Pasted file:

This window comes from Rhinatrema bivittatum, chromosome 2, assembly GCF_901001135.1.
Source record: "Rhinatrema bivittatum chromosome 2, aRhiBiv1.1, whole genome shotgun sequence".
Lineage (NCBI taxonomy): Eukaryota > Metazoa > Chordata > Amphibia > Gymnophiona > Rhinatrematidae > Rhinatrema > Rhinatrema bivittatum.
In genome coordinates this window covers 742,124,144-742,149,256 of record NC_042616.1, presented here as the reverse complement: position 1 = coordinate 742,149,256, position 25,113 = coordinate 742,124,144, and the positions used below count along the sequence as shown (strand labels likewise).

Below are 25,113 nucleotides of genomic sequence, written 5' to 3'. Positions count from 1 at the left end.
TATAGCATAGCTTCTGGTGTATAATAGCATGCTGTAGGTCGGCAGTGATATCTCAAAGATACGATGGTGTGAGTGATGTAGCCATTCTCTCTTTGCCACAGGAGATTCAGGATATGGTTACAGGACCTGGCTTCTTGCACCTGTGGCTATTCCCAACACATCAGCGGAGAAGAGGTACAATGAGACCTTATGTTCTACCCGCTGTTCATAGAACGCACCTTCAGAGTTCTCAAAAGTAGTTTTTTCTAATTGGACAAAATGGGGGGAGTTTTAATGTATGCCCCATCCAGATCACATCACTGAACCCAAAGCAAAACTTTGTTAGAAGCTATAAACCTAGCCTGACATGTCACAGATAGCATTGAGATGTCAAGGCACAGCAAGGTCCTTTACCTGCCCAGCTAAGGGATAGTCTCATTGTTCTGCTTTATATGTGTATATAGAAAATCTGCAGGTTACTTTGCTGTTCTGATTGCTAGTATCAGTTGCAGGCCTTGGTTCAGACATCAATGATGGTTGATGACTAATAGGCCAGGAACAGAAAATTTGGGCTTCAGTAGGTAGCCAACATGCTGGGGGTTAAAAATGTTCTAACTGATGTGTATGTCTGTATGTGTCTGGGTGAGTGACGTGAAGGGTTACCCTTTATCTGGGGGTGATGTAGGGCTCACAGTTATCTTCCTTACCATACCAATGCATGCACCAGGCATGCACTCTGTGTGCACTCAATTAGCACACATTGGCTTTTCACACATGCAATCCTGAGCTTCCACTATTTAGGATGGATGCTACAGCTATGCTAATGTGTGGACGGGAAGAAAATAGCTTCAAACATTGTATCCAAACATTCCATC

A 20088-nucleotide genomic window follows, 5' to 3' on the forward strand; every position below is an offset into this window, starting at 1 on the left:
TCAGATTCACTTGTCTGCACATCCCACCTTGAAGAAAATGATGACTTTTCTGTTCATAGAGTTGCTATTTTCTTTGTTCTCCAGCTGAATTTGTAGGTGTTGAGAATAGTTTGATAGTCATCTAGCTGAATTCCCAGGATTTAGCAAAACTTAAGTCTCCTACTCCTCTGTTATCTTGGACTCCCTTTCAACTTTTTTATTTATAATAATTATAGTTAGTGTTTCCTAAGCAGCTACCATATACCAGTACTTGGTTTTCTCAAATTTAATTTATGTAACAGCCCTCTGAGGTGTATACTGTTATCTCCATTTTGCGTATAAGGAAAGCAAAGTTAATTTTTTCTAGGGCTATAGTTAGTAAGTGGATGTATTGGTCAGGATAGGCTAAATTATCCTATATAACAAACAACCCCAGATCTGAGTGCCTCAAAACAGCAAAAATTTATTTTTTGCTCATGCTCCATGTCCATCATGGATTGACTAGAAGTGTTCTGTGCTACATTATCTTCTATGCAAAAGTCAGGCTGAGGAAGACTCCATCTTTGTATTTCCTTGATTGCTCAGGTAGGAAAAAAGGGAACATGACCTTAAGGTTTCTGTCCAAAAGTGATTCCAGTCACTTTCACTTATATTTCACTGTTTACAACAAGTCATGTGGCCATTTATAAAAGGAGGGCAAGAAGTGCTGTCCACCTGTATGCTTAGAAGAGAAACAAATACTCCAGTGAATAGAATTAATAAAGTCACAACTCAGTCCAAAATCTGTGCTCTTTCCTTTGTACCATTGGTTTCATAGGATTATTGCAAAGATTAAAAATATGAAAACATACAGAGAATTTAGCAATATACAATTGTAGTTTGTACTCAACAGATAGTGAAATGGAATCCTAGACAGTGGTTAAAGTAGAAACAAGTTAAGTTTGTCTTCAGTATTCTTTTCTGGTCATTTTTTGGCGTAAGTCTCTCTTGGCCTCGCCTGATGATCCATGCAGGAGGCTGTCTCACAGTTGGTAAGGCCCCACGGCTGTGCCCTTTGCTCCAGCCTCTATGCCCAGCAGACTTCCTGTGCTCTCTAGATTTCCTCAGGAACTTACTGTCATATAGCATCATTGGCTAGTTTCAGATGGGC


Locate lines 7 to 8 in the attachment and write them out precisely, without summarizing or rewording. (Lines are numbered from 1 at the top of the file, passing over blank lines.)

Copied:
A 20088-nucleotide genomic window follows, 5' to 3' on the forward strand; every position below is an offset into this window, starting at 1 on the left:
TCAGATTCACTTGTCTGCACATCCCACCTTGAAGAAAATGATGACTTTTCTGTTCATAGAGTTGCTATTTTCTTTGTTCTCCAGCTGAATTTGTAGGTGTTGAGAATAGTTTGATAGTCATCTAGCTGAATTCCCAGGATTTAGCAAAACTTAAGTCTCCTACTCCTCTGTTATCTTGGACTCCCTTTCAACTTTTTTATTTATAATAATTATAGTTAGTGTTTCCTAAGCAGCTACCATATACCAGTACTTGGTTTTCTCAAATTTAATTTATGTAACAGCCCTCTGAGGTGTATACTGTTATCTCCATTTTGCGTATAAGGAAAGCAAAGTTAATTTTTTCTAGGGCTATAGTTAGTAAGTGGATGTATTGGTCAGGATAGGCTAAATTATCCTATATAACAAACAACCCCAGATCTGAGTGCCTCAAAACAGCAAAAATTTATTTTTTGCTCATGCTCCATGTCCATCATGGATTGACTAGAAGTGTTCTGTGCTACATTATCTTCTATGCAAAAGTCAGGCTGAGGAAGACTCCATCTTTGTATTTCCTTGATTGCTCAGGTAGGAAAAAAGGGAACATGACCTTAAGGTTTCTGTCCAAAAGTGATTCCAGTCACTTTCACTTATATTTCACTGTTTACAACAAGTCATGTGGCCATTTATAAAAGGAGGGCAAGAAGTGCTGTCCACCTGTATGCTTAGAAGAGAAACAAATACTCCAGTGAATAGAATTAATAAAGTCACAACTCAGTCCAAAATCTGTGCTCTTTCCTTTGTACCATTGGTTTCATAGGATTATTGCAAAGATTAAAAATATGAAAACATACAGAGAATTTAGCAATATACAATTGTAGTTTGTACTCAACAGATAGTGAAATGGAATCCTAGACAGTGGTTAAAGTAGAAACAAGTTAAGTTTGTCTTCAGTATTCTTTTCTGGTCATTTTTTGGCGTAAGTCTCTCTTGGCCTCGCCTGATGATCCATGCAGGAGGCTGTCTCACAGTTGGTAAGGCCCCACGGCTGTGCCCTTTGCTCCAGCCTCTATGCCCAGCAGACTTCCTGTGCTCTCTAGATTTCCTCAGGAACTTACTGTCATATAGCATCATTGGCTAGTTTCAGATGGGC